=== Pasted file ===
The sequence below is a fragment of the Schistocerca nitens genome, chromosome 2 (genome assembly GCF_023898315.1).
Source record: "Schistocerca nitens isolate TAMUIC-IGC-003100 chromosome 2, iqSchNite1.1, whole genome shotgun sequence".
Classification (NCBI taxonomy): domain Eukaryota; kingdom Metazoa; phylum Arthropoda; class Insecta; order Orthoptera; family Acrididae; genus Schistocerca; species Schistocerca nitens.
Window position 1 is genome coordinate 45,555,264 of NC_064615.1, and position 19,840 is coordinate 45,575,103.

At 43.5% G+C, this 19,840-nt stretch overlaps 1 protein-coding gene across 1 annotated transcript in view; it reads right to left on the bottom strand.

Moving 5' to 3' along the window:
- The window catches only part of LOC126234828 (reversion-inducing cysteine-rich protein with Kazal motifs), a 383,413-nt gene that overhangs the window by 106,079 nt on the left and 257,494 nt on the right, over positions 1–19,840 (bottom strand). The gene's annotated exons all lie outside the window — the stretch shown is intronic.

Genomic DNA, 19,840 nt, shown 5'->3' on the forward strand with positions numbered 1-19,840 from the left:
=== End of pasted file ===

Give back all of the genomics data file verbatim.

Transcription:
The sequence below is a fragment of the Schistocerca nitens genome, chromosome 2 (genome assembly GCF_023898315.1).
Source record: "Schistocerca nitens isolate TAMUIC-IGC-003100 chromosome 2, iqSchNite1.1, whole genome shotgun sequence".
Classification (NCBI taxonomy): domain Eukaryota; kingdom Metazoa; phylum Arthropoda; class Insecta; order Orthoptera; family Acrididae; genus Schistocerca; species Schistocerca nitens.
Window position 1 is genome coordinate 45,555,264 of NC_064615.1, and position 19,840 is coordinate 45,575,103.

At 43.5% G+C, this 19,840-nt stretch overlaps 1 protein-coding gene across 1 annotated transcript in view; it reads right to left on the bottom strand.

Moving 5' to 3' along the window:
- The window catches only part of LOC126234828 (reversion-inducing cysteine-rich protein with Kazal motifs), a 383,413-nt gene that overhangs the window by 106,079 nt on the left and 257,494 nt on the right, over positions 1–19,840 (bottom strand). The gene's annotated exons all lie outside the window — the stretch shown is intronic.

Genomic DNA, 19,840 nt, shown 5'->3' on the forward strand with positions numbered 1-19,840 from the left: